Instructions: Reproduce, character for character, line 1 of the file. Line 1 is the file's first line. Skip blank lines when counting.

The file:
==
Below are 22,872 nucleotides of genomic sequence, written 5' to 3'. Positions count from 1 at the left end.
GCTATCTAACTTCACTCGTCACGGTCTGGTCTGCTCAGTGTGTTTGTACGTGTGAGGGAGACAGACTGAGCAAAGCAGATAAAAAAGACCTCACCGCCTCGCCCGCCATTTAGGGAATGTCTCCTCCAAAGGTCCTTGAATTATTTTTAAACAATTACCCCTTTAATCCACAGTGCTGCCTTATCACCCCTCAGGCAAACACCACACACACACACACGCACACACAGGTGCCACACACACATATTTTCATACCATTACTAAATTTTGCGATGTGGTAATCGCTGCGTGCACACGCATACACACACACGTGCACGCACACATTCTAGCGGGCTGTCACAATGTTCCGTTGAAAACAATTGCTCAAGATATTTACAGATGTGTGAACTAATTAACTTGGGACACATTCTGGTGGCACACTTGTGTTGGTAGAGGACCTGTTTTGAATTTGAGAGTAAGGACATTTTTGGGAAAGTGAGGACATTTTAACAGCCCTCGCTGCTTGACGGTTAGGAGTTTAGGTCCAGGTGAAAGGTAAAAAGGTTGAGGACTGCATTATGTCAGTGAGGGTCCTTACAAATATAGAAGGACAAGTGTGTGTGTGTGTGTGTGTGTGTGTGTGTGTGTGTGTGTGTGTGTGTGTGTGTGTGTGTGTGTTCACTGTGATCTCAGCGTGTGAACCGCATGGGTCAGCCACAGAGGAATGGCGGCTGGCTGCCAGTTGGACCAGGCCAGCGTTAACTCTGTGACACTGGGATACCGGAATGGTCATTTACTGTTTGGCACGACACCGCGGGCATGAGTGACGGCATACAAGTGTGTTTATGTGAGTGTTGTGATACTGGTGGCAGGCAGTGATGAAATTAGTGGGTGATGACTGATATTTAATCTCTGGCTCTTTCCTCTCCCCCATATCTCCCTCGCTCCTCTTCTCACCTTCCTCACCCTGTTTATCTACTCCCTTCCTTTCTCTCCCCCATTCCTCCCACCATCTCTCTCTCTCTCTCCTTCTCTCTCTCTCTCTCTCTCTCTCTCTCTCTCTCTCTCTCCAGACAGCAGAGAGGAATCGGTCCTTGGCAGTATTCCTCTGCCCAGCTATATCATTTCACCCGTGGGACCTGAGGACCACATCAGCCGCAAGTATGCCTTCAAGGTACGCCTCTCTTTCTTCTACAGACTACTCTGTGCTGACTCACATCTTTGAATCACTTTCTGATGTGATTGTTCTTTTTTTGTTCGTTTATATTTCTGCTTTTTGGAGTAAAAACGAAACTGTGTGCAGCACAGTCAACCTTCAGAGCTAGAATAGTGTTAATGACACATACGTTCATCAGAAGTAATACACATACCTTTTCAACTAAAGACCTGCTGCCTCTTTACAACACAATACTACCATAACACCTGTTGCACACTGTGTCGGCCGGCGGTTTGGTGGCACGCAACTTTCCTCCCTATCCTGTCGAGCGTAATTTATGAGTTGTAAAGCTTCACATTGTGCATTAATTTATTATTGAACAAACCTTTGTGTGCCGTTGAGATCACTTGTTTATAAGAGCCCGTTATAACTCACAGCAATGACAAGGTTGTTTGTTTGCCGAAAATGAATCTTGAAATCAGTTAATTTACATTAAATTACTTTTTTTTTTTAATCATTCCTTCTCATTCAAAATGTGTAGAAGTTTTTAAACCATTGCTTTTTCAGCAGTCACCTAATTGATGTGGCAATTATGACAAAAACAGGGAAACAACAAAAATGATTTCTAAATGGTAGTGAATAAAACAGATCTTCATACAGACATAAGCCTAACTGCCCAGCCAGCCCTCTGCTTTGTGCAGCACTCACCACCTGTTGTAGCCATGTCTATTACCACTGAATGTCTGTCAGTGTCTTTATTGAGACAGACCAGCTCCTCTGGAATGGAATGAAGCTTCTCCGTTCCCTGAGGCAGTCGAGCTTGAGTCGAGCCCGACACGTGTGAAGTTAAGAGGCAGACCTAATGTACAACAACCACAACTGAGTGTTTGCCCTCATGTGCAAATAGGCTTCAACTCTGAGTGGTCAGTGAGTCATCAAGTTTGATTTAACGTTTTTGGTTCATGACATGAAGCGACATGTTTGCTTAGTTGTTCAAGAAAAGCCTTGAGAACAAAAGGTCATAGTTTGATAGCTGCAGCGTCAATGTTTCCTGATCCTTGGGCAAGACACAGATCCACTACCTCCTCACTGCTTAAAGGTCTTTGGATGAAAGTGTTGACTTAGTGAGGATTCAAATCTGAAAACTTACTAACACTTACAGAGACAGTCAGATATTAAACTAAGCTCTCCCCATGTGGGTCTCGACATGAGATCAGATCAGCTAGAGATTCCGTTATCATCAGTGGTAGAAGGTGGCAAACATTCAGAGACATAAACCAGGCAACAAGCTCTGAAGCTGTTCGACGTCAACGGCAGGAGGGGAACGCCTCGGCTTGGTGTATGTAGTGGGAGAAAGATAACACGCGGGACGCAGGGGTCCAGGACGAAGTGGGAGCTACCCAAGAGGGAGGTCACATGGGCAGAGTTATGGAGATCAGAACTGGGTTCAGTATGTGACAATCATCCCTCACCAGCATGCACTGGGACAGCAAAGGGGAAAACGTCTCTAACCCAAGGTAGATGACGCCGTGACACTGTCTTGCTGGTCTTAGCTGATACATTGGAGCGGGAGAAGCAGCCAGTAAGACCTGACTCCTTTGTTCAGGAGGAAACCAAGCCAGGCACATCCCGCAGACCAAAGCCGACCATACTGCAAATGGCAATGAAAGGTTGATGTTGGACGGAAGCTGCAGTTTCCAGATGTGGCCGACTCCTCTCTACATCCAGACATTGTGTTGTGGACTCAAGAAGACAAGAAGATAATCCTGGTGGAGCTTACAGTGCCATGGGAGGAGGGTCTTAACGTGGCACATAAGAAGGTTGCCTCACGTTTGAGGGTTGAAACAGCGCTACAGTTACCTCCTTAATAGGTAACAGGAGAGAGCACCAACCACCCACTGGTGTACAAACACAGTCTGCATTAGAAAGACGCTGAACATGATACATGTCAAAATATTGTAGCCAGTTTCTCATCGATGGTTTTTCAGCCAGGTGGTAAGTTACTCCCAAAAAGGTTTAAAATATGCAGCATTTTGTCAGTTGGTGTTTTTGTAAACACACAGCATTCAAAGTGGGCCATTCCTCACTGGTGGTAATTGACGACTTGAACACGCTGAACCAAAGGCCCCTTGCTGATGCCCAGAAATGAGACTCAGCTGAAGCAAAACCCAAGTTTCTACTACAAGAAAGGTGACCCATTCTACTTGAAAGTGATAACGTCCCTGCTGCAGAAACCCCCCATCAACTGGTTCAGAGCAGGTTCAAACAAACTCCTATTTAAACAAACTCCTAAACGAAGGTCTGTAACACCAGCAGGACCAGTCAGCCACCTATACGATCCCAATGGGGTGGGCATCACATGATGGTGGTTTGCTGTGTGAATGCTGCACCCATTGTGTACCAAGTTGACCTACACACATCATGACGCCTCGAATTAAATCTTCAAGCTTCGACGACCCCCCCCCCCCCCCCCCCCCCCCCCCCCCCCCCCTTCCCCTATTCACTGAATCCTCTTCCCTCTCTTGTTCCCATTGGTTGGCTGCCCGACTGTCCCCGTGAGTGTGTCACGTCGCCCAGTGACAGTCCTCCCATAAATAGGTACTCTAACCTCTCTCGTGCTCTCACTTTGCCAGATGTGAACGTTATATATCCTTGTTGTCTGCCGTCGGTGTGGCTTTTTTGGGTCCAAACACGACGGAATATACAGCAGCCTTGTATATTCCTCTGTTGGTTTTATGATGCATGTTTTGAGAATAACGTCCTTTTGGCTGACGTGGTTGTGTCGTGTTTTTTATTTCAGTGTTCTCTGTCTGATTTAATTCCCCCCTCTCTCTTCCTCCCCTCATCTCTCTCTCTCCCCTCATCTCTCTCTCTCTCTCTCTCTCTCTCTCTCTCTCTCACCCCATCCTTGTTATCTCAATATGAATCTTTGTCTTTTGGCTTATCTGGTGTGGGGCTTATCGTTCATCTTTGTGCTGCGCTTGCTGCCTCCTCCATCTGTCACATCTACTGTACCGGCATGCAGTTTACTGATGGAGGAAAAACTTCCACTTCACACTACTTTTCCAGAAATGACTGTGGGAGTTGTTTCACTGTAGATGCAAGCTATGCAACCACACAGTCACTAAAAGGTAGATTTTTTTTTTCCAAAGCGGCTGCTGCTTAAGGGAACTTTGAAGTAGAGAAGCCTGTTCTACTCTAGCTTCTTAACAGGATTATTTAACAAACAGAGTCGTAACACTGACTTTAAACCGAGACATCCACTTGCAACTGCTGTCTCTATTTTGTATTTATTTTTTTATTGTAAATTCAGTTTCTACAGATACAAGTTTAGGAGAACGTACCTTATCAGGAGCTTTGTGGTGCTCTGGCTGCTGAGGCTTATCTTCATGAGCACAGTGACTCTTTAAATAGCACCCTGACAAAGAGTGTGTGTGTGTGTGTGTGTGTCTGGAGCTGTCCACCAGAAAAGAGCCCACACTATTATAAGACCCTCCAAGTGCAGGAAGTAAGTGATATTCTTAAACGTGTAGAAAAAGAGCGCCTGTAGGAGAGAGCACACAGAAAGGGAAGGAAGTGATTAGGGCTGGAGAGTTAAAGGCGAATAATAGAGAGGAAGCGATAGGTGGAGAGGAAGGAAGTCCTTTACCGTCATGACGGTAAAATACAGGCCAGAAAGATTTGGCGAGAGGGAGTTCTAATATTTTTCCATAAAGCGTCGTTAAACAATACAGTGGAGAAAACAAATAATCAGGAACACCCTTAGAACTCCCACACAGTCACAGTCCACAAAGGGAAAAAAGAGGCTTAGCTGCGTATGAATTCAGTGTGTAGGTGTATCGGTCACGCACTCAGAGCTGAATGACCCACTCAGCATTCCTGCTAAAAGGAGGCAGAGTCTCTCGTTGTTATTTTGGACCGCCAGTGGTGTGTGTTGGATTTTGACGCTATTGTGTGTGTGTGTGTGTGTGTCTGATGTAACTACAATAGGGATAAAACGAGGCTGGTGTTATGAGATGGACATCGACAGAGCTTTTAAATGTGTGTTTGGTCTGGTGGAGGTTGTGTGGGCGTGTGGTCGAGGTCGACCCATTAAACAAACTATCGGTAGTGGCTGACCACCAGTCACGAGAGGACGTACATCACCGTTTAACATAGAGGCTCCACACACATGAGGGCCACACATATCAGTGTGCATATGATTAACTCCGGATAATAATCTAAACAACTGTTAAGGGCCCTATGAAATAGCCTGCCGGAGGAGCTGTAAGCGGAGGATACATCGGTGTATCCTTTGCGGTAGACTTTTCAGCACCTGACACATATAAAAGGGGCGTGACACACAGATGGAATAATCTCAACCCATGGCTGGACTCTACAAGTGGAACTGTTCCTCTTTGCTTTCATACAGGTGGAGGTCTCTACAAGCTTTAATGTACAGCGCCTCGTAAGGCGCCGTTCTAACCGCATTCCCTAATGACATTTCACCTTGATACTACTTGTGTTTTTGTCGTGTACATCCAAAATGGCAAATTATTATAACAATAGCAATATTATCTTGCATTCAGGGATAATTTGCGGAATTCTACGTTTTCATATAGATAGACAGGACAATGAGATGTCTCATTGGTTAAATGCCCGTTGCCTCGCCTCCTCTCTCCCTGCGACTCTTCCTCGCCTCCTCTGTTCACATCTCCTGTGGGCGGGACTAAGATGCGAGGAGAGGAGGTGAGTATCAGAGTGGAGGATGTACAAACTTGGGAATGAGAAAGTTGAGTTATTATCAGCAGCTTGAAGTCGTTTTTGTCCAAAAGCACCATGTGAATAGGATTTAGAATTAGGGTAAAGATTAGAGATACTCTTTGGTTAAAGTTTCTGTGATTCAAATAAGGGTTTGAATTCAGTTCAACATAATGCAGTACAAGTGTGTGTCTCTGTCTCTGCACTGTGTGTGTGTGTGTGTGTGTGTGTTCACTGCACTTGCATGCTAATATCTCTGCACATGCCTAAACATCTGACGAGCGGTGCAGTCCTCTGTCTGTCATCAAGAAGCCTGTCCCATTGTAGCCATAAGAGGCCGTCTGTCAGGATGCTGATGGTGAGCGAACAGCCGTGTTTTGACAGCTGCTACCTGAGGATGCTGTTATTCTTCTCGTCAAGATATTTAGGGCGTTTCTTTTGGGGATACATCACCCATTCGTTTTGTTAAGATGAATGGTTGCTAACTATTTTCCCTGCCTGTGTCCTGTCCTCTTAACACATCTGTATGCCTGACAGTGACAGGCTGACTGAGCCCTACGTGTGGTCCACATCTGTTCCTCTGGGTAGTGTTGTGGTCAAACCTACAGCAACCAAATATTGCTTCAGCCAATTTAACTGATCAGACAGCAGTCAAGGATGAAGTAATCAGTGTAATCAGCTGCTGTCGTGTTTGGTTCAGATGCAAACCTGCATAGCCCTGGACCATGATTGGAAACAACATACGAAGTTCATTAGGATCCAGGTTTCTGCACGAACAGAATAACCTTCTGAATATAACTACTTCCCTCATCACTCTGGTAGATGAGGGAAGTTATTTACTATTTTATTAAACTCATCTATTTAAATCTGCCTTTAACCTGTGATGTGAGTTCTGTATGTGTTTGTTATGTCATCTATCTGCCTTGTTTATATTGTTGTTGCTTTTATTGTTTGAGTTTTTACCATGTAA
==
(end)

Below are 22,872 nucleotides of genomic sequence, written 5' to 3'. Positions count from 1 at the left end.